Wednesday, August 13, 2014

Feeling Memories

People may not remember what you say, but they will remember how you made them feel.[1]

This morning my quiet time reading included this passage from Deuteronomy: “For seven days the bread you eat must be made without yeast, as when you escaped from Egypt in such a hurry” (16:15).  As I read this, I flashed back on a scene from years ago when I helped arrange a “tech talk” and lunch for the doctors at a children’s hospital.  I think we probably brought sandwiches, but I know for sure we also brought salad, because the image that hovers in my memory is the featureless face of the doctor who said to me with disdain in her voice, “There are even croutons in the salad, so we can’t eat any of it.”  I had no idea it was Passover.  I had no idea that Passover meant eating no bread.  “You could have asked,” she added. 
I remember that moment vividly because I felt horrible for having brought what I thought was a wonderful lunch and it felt like she had thrown it on the floor or in my face.  I remember the moment because it was an emotional moment.  And I DO remember what was said, although I only remember the specific words that had the most impact on me.
I wonder if this is why I also remember some verses of the Bible with similar clarity?  I remember the verses that had the most impact on me.

When I was struggling to persevere through a difficult situation, Galatians 6:9 gave me courage:

Let us not become weary in doing good, for at the proper time we will reap a harvest if we do not give up.

When I felt like I was being overwhelmed, Isaiah 43:1-2 brought me tremendous comfort:

Do not fear, for I have redeemed you;
   I have summoned you by name; you are mine.
 When you pass through the waters,
   I will be with you;
and when you pass through the rivers,
   they will not sweep over you.
When you walk through the fire,
   you will not be burned;
   the flames will not set you ablaze.

When I felt like I might never find the joy in life again, Zechariah 3:17 gave me hope: 

The LORD your God is with you, he is mighty to save.
                He will take great delight in you, he will quiet you with his love,
                     he will rejoice over you with singing.

I also found great hope in this passage from Jeremiah 29:11:
“For I know the plans I have for you," declares the LORD, "plans to prosper you
and not to harm you, plans to give you hope and a future.”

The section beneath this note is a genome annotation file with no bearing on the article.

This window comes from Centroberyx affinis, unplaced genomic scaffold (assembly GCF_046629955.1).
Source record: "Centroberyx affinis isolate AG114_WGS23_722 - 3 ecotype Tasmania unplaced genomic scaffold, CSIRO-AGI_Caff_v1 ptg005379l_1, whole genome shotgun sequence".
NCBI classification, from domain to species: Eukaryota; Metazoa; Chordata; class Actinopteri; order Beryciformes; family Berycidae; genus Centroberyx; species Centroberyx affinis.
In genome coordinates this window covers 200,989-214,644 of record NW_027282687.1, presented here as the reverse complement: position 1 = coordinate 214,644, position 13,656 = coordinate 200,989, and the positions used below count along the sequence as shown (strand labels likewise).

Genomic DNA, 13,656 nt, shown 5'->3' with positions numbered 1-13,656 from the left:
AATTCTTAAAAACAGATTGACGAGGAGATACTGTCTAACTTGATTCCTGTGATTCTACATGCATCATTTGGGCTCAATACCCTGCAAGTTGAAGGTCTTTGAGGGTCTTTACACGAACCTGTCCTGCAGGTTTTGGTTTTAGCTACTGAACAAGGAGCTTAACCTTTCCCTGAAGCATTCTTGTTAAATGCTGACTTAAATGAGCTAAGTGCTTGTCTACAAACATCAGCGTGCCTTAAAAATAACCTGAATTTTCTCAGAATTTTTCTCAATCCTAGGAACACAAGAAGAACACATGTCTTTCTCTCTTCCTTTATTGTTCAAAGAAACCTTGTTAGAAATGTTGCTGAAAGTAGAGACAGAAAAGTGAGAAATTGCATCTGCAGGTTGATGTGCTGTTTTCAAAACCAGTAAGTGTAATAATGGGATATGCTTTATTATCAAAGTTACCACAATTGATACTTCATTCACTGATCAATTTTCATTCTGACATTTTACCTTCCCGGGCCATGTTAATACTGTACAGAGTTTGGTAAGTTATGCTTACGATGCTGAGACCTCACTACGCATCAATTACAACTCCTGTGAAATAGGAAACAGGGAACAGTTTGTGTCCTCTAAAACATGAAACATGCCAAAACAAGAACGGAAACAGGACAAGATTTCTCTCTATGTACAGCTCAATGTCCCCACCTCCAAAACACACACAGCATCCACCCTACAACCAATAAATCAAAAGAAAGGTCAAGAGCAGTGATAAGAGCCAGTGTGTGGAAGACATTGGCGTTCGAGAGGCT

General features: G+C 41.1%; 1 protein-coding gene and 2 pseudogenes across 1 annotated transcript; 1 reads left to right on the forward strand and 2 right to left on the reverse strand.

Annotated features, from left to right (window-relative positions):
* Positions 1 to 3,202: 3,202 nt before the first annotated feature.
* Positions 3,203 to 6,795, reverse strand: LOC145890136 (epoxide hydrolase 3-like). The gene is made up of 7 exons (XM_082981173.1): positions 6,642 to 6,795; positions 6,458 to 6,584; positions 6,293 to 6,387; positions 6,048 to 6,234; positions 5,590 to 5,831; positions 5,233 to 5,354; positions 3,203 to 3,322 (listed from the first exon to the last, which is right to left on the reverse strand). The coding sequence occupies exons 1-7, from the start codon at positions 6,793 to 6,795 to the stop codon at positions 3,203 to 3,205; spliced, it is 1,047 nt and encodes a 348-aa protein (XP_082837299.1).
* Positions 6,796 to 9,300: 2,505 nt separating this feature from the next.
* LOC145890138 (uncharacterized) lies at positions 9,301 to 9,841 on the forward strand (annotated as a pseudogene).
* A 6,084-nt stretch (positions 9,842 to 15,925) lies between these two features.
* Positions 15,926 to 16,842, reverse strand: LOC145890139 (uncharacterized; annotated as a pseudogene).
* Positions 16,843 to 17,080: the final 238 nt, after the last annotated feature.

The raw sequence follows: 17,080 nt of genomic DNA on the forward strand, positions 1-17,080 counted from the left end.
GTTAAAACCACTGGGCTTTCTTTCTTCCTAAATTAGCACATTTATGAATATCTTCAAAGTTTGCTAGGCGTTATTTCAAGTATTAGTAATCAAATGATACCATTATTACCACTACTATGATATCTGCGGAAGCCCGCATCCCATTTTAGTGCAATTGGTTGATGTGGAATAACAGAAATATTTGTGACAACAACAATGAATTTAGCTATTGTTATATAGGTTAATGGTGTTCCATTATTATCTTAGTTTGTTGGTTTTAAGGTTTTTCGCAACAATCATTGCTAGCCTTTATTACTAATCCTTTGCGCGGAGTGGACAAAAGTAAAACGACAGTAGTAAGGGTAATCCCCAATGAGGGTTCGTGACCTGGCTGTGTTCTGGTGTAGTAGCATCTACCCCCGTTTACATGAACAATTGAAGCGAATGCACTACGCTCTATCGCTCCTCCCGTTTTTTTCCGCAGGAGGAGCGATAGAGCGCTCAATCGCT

So it makes me sad when people say about this verse from Jeremiah, “You’re taking it out of context.”  When we read through the Bible and a verse jumps out because something about the words suddenly speaks vividly to our present situation, it doesn’t matter so much what the context was in the book of Jeremiah.  The context was the struggle my heart was having at that moment.  The context was that I was pleading with God to give me perspective in the midst of chaos, and to help me have peace and comfort and hope.  I remember those words from Jeremiah because in that moment they were the manna from God that I so desperately needed.

Yes, I know that taking words out of context can be problematic.  And that some have used words out of context like a sword or a club, or as ammunition to win a fight.  When the context is our need to win then context is definitely a problem.

One of the most important things I learned in my brief time as a hospital chaplain[2] is that hope is essential.  It was wonderful when I could help reinforce someone’s hope in Jesus Christ, as that is also the basis for my hope.  But regardless of their beliefs, I had to be careful not to steal their hope.  When someone was in the midst of crisis, this wasn’t the time to knock the supports out from under them by telling them their faith was wrong.  I might silently pray for them to find Jesus, but for the moment I needed to encourage them in their existing belief system.

And if someone were to ask me, “What gives you hope?” Then I could be grateful for the opportunity to tell about my hope, and maybe in hearing about why I follow Jesus, then they would decide to follow him, too.

Words do have impact.  Words can trigger all sorts of emotions.  And we can’t always know what impact we’re going to have.  But we can pray that God would guide us so that our words might be encouraging and build others up, and that we might say only what is useful and good and graceful (Ephesians 4:29).

May your life and your words be filled with grace.


[2] As part of the preparation for becoming a pastor, my denomination requires candidates to take a semester of CPE or clinical pastoral education, which is on-the-job training for being pastoral to people in the midst of crisis.

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